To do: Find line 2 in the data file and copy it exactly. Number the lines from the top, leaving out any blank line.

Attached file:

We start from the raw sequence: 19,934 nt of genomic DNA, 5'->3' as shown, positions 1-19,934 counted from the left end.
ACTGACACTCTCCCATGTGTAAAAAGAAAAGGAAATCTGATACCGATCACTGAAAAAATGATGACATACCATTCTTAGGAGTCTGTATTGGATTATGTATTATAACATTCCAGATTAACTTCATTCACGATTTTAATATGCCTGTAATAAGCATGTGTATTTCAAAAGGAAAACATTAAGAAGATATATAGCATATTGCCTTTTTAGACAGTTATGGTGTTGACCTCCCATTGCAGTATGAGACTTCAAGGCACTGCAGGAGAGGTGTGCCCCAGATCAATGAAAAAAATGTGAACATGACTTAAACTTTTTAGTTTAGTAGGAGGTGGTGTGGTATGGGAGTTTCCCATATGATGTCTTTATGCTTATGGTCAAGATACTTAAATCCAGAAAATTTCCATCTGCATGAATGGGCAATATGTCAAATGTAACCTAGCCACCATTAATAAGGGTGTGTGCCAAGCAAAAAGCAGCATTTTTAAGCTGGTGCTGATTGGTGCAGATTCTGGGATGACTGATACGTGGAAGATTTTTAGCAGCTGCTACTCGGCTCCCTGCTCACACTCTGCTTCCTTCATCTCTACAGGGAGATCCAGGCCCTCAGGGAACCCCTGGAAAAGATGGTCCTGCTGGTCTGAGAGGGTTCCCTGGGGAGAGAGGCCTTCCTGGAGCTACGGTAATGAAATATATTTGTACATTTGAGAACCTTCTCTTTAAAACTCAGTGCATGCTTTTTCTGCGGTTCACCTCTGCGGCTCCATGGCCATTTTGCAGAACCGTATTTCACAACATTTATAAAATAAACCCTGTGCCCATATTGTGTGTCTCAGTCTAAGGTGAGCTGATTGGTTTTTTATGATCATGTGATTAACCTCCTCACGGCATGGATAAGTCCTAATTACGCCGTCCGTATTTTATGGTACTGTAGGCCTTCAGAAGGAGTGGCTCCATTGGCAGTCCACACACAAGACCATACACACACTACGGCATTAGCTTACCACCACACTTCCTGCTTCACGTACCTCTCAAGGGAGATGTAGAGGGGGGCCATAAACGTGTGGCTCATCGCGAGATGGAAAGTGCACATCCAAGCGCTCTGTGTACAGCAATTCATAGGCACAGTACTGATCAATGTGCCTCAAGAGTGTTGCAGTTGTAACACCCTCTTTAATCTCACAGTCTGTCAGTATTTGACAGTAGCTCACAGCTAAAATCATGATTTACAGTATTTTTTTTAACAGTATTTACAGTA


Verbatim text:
ACTGACACTCTCCCATGTGTAAAAAGAAAAGGAAATCTGATACCGATCACTGAAAAAATGATGACATACCATTCTTAGGAGTCTGTATTGGATTATGTATTATAACATTCCAGATTAACTTCATTCACGATTTTAATATGCCTGTAATAAGCATGTGTATTTCAAAAGGAAAACATTAAGAAGATATATAGCATATTGCCTTTTTAGACAGTTATGGTGTTGACCTCCCATTGCAGTATGAGACTTCAAGGCACTGCAGGAGAGGTGTGCCCCAGATCAATGAAAAAAATGTGAACATGACTTAAACTTTTTAGTTTAGTAGGAGGTGGTGTGGTATGGGAGTTTCCCATATGATGTCTTTATGCTTATGGTCAAGATACTTAAATCCAGAAAATTTCCATCTGCATGAATGGGCAATATGTCAAATGTAACCTAGCCACCATTAATAAGGGTGTGTGCCAAGCAAAAAGCAGCATTTTTAAGCTGGTGCTGATTGGTGCAGATTCTGGGATGACTGATACGTGGAAGATTTTTAGCAGCTGCTACTCGGCTCCCTGCTCACACTCTGCTTCCTTCATCTCTACAGGGAGATCCAGGCCCTCAGGGAACCCCTGGAAAAGATGGTCCTGCTGGTCTGAGAGGGTTCCCTGGGGAGAGAGGCCTTCCTGGAGCTACGGTAATGAAATATATTTGTACATTTGAGAACCTTCTCTTTAAAACTCAGTGCATGCTTTTTCTGCGGTTCACCTCTGCGGCTCCATGGCCATTTTGCAGAACCGTATTTCACAACATTTATAAAATAAACCCTGTGCCCATATTGTGTGTCTCAGTCTAAGGTGAGCTGATTGGTTTTTTATGATCATGTGATTAACCTCCTCACGGCATGGATAAGTCCTAATTACGCCGTCCGTATTTTATGGTACTGTAGGCCTTCAGAAGGAGTGGCTCCATTGGCAGTCCACACACAAGACCATACACACACTACGGCATTAGCTTACCACCACACTTCCTGCTTCACGTACCTCTCAAGGGAGATGTAGAGGGGGGCCATAAACGTGTGGCTCATCGCGAGATGGAAAGTGCACATCCAAGCGCTCTGTGTACAGCAATTCATAGGCACAGTACTGATCAATGTGCCTCAAGAGTGTTGCAGTTGTAACACCCTCTTTAATCTCACAGTCTGTCAGTATTTGACAGTAGCTCACAGCTAAAATCATGATTTACAGTATTTTTTTTAACAGTATTTACAGTA